Featured Golf News
The Course that Time Forgot
Editor's Note: This article originally appeared on Cybergolf in January 2008.
Norma McNeill is not happy. Out for a brisk walk among the dunes with her dog, she contemplates the small collection of vehicles about her, bristles and addresses big Allan Macdonald standing beside me. "Ach, you no changin' the landscape agin are ye?" she asks rhetorically.
Macdonald, one of just three full-time greenkeepers at the Askernish Golf Course on the island of South Uist off Scotland's West Coast, regards her with a mix of incredulity and amusement, but mostly disdain. He waits for her to go 20 yards or so before muttering under his breath; "No, we're no changin' the landscape yer daft old ." At this point his voice trails off and he goes back to repairing a wheel on an ancient, blue tractor at which the course's inventory of heavy maintenance machinery starts and ends.
Upset at Comhairle nan Eilean Siar's (The Western Isles Council - WIC) August 2006 decision allowing Askernish GC to extend its existing nine holes to the full 18, Ms. McNeill hasn't left anyone involved in the project unclear on exactly how she feels about it. "And her husband's the same," says Macdonald. "He's all in a tizz about the safety of a species of bumble bee that lives in the sand."
He needn't worry. Colletes floralis, a mining bee that makes its home in bare dunes along the west coast of the Outer Hebrides, from Barra to North Uist, is perfectly safe, as is every other animal and plant that calls this isolated, unspoilt, and at times bleak, island home. You see, by displacing less than 100 cubic feet of earth, applying all-natural seaweed fertilizer if and when it's needed, relying on rainwater for irrigation (35 inches or more a year), and taking that old blue tractor for the occasional spin round the links with a mower attached, Askernish is surely one of the most environmentally sound golf courses on the planet.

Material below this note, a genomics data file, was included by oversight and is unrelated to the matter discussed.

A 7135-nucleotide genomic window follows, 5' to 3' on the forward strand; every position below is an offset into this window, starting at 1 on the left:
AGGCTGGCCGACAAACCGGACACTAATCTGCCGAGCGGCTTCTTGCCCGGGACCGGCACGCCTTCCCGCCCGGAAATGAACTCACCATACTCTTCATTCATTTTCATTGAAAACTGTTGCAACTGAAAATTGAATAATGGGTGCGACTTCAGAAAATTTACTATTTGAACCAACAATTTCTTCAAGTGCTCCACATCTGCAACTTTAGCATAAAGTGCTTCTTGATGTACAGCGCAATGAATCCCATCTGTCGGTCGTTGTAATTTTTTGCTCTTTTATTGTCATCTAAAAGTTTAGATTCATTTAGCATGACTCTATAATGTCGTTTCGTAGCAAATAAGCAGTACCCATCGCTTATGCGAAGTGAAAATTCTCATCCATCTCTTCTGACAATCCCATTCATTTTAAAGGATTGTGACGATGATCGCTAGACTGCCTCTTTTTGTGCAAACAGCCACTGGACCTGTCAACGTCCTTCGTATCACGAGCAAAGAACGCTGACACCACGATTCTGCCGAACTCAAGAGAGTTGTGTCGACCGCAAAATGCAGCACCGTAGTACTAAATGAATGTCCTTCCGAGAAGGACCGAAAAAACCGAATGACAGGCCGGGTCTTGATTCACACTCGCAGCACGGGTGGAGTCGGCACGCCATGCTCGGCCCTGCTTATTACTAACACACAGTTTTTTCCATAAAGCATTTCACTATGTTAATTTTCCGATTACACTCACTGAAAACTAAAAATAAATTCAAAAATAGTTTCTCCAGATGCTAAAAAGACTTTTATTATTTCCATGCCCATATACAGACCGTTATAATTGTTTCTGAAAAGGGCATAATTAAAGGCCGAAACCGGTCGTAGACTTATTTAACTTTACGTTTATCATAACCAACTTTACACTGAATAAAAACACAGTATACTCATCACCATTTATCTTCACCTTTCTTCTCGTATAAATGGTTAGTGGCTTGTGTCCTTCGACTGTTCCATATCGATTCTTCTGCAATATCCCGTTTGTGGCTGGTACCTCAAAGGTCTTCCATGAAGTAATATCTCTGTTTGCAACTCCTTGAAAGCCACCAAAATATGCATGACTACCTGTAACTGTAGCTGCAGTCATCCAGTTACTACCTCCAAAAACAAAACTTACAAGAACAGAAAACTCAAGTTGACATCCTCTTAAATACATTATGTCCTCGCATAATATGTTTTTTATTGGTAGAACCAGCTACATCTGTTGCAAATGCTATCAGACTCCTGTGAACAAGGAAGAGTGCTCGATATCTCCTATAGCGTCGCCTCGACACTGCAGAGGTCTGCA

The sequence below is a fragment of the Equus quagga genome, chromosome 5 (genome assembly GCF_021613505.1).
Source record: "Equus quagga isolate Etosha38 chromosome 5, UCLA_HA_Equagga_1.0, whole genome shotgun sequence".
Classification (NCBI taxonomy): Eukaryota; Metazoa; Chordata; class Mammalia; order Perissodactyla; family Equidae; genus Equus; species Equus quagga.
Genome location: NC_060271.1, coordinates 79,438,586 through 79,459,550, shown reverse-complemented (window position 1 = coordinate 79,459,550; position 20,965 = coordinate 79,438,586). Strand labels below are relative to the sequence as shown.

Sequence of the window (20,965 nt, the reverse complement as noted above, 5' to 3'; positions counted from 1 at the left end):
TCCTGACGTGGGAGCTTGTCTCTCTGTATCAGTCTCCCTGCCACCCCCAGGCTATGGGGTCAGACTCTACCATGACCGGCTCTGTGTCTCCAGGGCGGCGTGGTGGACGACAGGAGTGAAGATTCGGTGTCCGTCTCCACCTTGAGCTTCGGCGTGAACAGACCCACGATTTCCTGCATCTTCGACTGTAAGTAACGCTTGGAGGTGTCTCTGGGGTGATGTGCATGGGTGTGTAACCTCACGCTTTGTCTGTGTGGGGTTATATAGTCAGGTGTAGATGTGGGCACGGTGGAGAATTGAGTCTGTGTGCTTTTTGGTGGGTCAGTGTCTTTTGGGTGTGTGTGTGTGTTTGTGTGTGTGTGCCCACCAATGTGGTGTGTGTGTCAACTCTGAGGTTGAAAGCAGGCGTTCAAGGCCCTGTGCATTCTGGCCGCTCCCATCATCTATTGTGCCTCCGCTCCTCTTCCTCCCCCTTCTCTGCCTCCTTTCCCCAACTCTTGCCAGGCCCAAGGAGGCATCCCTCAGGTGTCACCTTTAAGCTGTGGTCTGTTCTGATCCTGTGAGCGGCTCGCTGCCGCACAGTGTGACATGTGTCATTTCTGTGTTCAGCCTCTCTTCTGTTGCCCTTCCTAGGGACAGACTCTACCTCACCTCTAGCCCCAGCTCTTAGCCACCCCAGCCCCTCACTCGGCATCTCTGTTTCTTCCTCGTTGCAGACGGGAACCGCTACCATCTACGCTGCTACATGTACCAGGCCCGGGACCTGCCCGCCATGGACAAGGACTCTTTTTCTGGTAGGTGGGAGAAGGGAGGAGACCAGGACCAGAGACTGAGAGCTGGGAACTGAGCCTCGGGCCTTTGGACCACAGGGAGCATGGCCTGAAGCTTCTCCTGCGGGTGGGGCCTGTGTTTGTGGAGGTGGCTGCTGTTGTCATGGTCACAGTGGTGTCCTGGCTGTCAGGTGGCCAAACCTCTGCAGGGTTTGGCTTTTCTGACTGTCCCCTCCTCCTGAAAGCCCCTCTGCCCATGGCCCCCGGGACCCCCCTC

It has existed in one form or another since 1891 when Old Tom Morris took the ferry from Glasgow to Lochboisdale with his good friend and two-time winner of the British Amateur Championship, Horace Hutchinson and, at the behest of Sir Reginald and Lady Cathcart who owned the island, laid out 18 holes on a stretch of coastline that he described as "second to none in the various elements that make up a really good golf course." Old Tom, a four-time Open champion (his son, Young Tom, also won four Opens), was 70 at the time and established as the leading golf architect of the day following his acclaimed work on the Old Course at St. Andrews, Royal Dornoch, Prestwick and Muirfield - home of the Honourable Company of Edinburgh Golfers, which also opened in 1891.
In 1936, the Royal Air Force (RAF) took over part of Askernish, the sixth fairway becoming a landing strip. Only nine holes remained, but what was left became overgrown and largely forgotten. It is not known if any of Morris' originals survived, though locals suspect the fourth might be as Old Tom intended.
These locals played over what had become a flattish and largely uninspiring layout for 60 years, occasionally dreaming up plans for its restoration. "There were several false dawns," says Donald MacInnes, the club's captain. "We always knew how special it was and were aware of its potential. But we just never had the cash."